Psoriasis Risk Tied to High Blood Pressure in Women

High blood pressure and beta blocker medication to treat it tied to risk of psoriasis

(RxWiki News) The health of your heart and that of your skin may not seem that connected, but the authors of a new study suggest that for some women, the two may be intertwined.

This new study explored rates of the skin condition psoriasis in women with hypertension, or high blood pressure.

The study found that women who had high blood pressure for more than six years had a greater risk for developing psoriasis.

"Keep your heart healthy by finding ways to stay active."

In psoriasis, a condition thought by many to be tied to the immune system, the skin can become chronically red, itchy and flaky.

According to the authors of this new study, which was led by Shaowei Wu, MD, PhD, of the Warren Alpert Medical School at Brown University in Providence, Rhode Island, high blood pressure in women has previously been linked to an increased risk for psoriasis.

Dr. Wu and colleagues wanted to explore this possible increased risk and whether a certain type of high blood pressure medication called beta-blockers played a role in this link.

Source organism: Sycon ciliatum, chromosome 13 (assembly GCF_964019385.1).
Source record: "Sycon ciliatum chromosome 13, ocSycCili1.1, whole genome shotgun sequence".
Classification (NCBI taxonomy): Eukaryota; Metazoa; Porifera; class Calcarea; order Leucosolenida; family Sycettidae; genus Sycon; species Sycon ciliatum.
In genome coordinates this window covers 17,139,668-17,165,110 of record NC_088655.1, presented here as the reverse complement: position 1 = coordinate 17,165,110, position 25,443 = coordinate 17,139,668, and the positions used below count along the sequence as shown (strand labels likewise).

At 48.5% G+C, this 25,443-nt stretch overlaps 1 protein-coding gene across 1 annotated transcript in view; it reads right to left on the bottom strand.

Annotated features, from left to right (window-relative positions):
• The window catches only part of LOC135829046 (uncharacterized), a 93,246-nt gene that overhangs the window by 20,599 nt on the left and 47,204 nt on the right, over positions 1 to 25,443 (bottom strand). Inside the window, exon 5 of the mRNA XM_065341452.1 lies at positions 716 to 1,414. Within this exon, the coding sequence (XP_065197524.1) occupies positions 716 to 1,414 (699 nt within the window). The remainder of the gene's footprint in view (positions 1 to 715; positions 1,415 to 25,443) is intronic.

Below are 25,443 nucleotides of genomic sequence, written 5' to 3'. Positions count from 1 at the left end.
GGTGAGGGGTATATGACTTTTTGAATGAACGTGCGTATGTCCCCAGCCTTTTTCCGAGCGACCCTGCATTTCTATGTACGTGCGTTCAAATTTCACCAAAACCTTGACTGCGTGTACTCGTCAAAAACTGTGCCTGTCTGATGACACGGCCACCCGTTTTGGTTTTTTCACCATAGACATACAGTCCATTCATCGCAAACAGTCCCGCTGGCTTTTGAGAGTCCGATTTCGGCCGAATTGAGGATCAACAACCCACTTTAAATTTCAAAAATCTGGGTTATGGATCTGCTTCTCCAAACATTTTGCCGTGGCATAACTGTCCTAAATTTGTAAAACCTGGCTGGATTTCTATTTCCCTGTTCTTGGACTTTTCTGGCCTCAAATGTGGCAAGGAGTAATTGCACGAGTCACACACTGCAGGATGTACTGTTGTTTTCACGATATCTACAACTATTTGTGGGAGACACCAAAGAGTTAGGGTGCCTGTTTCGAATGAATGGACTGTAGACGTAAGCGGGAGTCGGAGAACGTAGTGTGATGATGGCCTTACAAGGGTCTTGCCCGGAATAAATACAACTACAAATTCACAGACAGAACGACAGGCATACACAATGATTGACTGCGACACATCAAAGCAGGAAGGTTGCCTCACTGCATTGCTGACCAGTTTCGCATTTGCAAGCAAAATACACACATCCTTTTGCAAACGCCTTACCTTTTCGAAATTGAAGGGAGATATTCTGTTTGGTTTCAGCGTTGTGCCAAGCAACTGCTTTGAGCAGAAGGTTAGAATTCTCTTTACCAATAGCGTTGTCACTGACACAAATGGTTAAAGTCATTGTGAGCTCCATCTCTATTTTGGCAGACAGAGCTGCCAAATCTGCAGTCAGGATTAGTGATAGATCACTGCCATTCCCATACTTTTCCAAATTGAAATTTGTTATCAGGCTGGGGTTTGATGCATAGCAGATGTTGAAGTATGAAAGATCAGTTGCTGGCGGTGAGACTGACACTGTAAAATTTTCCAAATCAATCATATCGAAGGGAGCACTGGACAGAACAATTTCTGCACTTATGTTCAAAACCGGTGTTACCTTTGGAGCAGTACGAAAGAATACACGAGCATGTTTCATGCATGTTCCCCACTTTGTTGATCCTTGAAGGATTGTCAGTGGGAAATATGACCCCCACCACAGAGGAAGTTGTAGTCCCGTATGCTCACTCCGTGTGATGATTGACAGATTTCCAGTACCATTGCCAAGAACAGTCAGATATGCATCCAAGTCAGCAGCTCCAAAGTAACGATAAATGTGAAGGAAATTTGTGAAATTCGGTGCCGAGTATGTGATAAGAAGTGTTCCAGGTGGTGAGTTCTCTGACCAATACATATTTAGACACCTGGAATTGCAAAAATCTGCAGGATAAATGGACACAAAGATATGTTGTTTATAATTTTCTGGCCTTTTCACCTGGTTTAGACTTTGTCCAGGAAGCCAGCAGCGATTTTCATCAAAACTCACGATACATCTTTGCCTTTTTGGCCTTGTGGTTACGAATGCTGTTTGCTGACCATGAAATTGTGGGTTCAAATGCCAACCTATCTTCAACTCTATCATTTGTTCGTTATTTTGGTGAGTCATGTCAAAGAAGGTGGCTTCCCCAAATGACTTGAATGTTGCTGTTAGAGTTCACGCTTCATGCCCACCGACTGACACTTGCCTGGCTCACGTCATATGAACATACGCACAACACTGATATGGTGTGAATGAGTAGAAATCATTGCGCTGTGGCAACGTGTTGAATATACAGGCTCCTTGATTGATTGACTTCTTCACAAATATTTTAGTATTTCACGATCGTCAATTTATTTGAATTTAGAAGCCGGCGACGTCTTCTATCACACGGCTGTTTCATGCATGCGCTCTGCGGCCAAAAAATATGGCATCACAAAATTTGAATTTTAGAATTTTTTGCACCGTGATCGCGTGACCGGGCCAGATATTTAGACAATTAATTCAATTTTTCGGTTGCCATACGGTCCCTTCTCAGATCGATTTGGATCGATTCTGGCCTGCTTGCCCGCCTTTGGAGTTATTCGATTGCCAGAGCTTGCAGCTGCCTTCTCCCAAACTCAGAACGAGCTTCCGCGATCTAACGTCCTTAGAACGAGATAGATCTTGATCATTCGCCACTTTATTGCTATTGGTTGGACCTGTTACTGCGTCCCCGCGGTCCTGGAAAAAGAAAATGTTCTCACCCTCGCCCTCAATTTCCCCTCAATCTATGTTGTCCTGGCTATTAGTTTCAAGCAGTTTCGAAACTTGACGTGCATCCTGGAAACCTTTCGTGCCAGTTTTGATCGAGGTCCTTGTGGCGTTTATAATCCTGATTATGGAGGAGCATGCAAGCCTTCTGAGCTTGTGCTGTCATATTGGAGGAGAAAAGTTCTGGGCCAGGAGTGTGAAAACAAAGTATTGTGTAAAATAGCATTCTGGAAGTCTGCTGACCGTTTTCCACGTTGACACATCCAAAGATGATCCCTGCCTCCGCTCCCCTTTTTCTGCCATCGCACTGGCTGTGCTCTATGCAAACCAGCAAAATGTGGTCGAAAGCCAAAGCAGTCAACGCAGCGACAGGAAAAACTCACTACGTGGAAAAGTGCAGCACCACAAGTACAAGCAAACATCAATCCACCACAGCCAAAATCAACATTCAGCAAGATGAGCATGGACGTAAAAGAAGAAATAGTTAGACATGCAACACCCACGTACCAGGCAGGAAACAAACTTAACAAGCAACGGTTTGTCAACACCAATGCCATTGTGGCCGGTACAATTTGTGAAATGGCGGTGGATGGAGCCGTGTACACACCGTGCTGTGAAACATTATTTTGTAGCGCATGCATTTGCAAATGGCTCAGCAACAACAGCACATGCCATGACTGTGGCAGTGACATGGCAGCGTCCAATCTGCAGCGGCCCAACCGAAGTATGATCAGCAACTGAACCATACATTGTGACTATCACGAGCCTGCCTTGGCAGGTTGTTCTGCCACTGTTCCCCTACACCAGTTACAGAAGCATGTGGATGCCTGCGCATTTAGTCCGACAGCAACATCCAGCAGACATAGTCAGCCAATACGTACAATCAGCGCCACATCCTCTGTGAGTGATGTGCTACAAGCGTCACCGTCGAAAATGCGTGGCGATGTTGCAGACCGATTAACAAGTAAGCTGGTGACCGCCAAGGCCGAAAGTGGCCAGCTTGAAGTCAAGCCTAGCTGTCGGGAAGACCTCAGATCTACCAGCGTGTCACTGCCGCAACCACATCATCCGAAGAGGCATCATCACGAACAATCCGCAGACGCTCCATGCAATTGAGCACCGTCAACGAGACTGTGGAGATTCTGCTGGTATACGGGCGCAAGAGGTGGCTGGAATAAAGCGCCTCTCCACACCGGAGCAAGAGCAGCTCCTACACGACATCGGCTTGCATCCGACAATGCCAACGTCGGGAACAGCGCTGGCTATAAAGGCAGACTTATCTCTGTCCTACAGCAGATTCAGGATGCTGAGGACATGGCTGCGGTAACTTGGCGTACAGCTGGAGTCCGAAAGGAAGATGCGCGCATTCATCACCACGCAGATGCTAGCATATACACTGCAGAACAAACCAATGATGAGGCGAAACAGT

To do so, Dr. Wu and team used data from the 1996-2008 Nurses’ Health Study, which provided health information on 77,728 female nurses in the US. 

Among the participants, 843 cases of psoriasis and 29,831 cases of high blood pressure were identified.

After analyzing the data, Dr. Wu and team found that women who had high blood pressure for six years or more — whether or not they were using medication for the condition — had a 1.27 times higher risk of psoriasis than women without hypertension.

Among women with hypertension who were regularly using beta-blockers for six years or more, the risk for psoriasis was even greater. These women had a 1.39 times higher risk than that of women who had not used the medications.

"These findings provide novel insights into the association among hypertension, antihypertensive medications and psoriasis," Dr. Wu and team wrote. "However, further work is necessary to confirm our findings and clarify the biological mechanisms that underlie these associations.”

It is important to note that participants' health information and diagnosis history was provided by self-reports from the women. Further research among a more diverse group of participants is needed.

This study was published online July 2 in JAMA Dermatology. Funding for the study was provided by the National Institutes of Health.

One study author reported serving as a consultant for a number of organizations, including Abbott, Novartis and the Centers for Disease Control and Prevention (CDC).

Review Date: 
July 1, 2014